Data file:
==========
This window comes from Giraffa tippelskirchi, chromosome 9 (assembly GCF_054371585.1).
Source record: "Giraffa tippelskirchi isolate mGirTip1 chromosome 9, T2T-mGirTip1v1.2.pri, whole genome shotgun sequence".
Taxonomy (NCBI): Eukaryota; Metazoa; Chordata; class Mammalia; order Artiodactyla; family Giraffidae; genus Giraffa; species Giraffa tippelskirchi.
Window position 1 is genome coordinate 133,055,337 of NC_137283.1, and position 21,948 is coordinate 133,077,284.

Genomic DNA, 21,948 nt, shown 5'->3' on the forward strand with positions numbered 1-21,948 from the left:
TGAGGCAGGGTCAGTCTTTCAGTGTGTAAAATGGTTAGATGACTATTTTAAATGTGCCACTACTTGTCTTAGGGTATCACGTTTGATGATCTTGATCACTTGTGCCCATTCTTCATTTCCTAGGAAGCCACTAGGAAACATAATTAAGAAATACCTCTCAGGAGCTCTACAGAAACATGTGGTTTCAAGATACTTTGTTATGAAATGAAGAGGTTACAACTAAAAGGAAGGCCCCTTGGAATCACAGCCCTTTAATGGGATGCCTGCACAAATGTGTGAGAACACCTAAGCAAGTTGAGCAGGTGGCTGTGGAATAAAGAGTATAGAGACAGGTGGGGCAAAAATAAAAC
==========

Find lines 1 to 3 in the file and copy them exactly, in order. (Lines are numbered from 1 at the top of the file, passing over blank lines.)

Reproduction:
This window comes from Giraffa tippelskirchi, chromosome 9 (assembly GCF_054371585.1).
Source record: "Giraffa tippelskirchi isolate mGirTip1 chromosome 9, T2T-mGirTip1v1.2.pri, whole genome shotgun sequence".
Taxonomy (NCBI): Eukaryota; Metazoa; Chordata; class Mammalia; order Artiodactyla; family Giraffidae; genus Giraffa; species Giraffa tippelskirchi.